Slavoj Žižek: “Why I Am Still A Communist”. The 2019 Holberg Debate with Slavoj Žižek & Tyler Cowen
Dr. Žižek holds the distinction of being one of the few far-leftists who isn’t down-voted and pilloried to oblivion in the YouTube comments. I’m trying to figure how and why this guy is so popular when communism, online, is generally unpopular. I think it is because he rambles without really saying anything that is necessarily pro-communist , but rather attacks political correctness and sacred cows (such as the legacy of Thatcher, who both conservatives and liberals alike online seem to agree is overrated and undeserving of her deification), that are easy targets and unpopular on both side of the aisle.
Conservatism, online at least, has undergone a major transformation over the past 5 or so years. Although neoconservatism, with its emphasis on unfettered free markets and foreign interventionism, is still popular to a large degree offline and in certain think tanks, online sentiment has soured against this brand of conservatism, even by other conservatives. The rise of the rational/pragmatic/smart-right, along with the center-right IDW, are examples of such a re-branding process, to a brand of conservatism that is smarter and puts greater precedence on economics and biology. Mainstream conservatives have led America into too many wars, expanded the surveillance state, are too deferential to Israel, and their pull-yourself-up approach to poverty overlooks biological factors. Many people on the_Donald, as an example of the pragmatic-right, are tired of the prudishness of mainstream conservatism and how it blames poverty on laziness, when factors such as IQ, family wealth, and economics also play a significant role in regard to individual socioeconomic outcomes, all of which are outside of one’s control. The popularity of Žižek by many on the rationalist-right , who are smart and aware of these factors and are opposed to binary or reductionist thinking, is an example of the demand for more evolved discourse, at least online [offline tends to be much different, and mainstream views tend to be more dominant].
Regarding the video and the bipartisan popularity of of Žižek , in general, both sides of the aisle can agree that there is too much political correctness and that these arbitrary social norms that are imposed under the pretense of preventing ‘hurt feelings,’ impede honesty and true understanding, and makes discourse worse. [Political correctness is so universally disliked online that being for political correctness is more contrarian the being opposed to it, even though being anti-PC is framed as contrarian.] Žižek’s nihilism and low opinion of humanity, in general, is also popular with a large online subset, too. Many conservatives and classical liberal alike can also agree that the world will live on and is indifferent if all humans kill each other, or that organic food is overrated, or that people who preach environmentalism are hypocrites because they only care about their ‘own’ environment.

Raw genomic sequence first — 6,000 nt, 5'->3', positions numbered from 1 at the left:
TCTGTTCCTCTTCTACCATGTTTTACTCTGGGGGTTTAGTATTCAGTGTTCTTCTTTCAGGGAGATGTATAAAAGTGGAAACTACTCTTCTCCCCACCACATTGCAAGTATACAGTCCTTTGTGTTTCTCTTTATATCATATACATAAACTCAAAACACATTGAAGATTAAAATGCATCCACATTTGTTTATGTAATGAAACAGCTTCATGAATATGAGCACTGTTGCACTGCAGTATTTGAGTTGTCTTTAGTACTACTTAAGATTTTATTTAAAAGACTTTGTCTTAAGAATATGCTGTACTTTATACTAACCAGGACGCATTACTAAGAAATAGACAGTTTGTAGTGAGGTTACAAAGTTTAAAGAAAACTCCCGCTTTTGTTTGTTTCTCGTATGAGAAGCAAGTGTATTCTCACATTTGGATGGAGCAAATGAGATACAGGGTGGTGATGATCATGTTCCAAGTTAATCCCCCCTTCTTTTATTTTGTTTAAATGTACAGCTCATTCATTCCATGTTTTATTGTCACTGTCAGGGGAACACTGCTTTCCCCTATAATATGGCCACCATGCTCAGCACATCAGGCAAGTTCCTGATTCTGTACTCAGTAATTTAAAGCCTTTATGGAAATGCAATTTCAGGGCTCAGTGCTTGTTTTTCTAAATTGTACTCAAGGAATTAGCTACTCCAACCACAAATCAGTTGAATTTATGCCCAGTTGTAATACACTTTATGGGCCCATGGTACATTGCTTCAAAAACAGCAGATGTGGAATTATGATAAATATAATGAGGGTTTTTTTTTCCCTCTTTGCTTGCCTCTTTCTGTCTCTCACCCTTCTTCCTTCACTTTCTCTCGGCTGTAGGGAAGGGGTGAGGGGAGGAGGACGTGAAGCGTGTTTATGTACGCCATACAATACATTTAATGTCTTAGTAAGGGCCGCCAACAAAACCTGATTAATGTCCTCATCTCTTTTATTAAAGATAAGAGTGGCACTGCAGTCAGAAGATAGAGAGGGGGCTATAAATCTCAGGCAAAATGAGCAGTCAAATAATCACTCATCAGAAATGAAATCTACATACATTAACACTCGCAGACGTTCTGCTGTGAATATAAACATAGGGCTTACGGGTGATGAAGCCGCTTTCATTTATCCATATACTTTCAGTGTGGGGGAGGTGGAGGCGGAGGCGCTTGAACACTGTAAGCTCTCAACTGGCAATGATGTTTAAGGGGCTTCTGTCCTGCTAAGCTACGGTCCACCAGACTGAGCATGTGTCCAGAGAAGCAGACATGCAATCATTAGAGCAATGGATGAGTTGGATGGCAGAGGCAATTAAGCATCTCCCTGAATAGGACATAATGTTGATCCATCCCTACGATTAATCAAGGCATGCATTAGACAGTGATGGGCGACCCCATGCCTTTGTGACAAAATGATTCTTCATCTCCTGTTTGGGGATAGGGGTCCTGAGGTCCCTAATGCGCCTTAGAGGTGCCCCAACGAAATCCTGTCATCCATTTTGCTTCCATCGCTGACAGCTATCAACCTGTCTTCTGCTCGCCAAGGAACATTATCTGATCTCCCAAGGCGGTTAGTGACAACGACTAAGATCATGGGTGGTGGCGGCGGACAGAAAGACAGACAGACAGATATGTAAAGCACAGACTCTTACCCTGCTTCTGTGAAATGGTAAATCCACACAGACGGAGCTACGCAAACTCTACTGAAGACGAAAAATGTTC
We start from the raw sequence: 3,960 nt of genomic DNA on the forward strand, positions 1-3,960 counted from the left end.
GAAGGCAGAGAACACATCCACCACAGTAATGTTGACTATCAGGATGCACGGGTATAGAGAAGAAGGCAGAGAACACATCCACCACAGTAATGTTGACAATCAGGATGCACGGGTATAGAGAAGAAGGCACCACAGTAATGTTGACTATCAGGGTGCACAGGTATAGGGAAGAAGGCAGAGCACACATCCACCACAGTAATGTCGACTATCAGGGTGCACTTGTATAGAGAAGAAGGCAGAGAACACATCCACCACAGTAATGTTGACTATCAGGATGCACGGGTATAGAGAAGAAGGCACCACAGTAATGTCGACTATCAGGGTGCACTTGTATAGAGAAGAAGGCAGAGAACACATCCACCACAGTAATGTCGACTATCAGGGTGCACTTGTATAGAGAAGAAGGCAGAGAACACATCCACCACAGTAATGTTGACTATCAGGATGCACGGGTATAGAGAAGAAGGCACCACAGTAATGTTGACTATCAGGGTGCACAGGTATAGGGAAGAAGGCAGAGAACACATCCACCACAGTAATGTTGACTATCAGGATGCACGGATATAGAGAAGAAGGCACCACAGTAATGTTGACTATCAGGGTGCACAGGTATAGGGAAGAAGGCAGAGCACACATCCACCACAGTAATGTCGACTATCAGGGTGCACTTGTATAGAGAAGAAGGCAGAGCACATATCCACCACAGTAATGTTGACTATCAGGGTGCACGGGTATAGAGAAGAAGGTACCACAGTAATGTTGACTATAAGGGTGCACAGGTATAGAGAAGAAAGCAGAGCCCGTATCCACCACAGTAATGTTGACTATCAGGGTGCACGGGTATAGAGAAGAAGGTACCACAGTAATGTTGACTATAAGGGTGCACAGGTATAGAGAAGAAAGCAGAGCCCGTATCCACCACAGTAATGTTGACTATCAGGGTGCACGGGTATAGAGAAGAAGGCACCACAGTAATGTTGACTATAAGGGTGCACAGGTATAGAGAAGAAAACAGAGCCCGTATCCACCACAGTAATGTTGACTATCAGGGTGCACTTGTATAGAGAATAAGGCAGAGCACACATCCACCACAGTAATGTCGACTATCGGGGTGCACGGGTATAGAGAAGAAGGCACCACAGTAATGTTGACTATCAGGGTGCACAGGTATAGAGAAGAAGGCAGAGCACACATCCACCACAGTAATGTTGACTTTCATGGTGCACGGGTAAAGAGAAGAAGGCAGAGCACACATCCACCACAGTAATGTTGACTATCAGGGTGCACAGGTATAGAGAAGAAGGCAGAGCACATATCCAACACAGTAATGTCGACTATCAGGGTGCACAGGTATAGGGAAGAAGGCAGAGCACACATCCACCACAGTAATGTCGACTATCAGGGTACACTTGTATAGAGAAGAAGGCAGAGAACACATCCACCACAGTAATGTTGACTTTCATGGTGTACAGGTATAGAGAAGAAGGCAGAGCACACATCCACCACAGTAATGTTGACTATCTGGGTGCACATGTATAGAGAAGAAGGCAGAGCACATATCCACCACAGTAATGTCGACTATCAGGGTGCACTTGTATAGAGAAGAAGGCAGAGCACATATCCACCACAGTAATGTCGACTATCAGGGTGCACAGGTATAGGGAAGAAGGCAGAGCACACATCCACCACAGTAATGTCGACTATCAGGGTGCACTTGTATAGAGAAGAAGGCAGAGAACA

But if being a communist is loosely defined to mean believing that society has a lot of problems, that some welfare state is needed, that modernity is overrated, and that everyone is a hypocrite and a totalitarian to some degree, then that could explain why Žižek gets so little push-back in the comments, as he recasts communism as a posture, a philosophical abstraction, or social critique (a collection of shared narratives and indictment of modernity), than an economic and social system that has had a poor track record (with the exception of China, which is hugely successful because it abandoned the failed market-Communism of Mao, and also having a high-IQ population). The smart-left and smart-right can agree that capitalism and modernity have a lot of problems, but there is much less agreement about wealth redistribution, central planning, or public ownership of the means of production as solutions.
Moreover, Žižek , intentionally or not, has cultivated this public image of being a sort of inscrutable ‘great intellectual,’ so people listen with rapt attentiveness and respect and patience, trying to glean these gems of profundity and intellectual insight, that would not be afforded to other leftists and intellectuals [upon watching 50 minutes of it and reading the comments on Tyler’s blog in response, you are not missing out on anything]. Dropping names such as Hegel and Freud adds intellectual rigor to what is otherwise an empty presentation, and helps him cultivate this the public image of sounding smart even if he is saying nothing. A common criticism leveled against Žižek’s debate opponents, such as in this video Tyler Cowen, and earlier, Jordan Peterson, is that they so not understand what Žižek is saying, but I think that is more of a function of Žižek’s vacuousness and equivocalness that does not yield itself to any sort of reification or position that can be argued against, than an inattentiveness or lack of smarts of his opponents.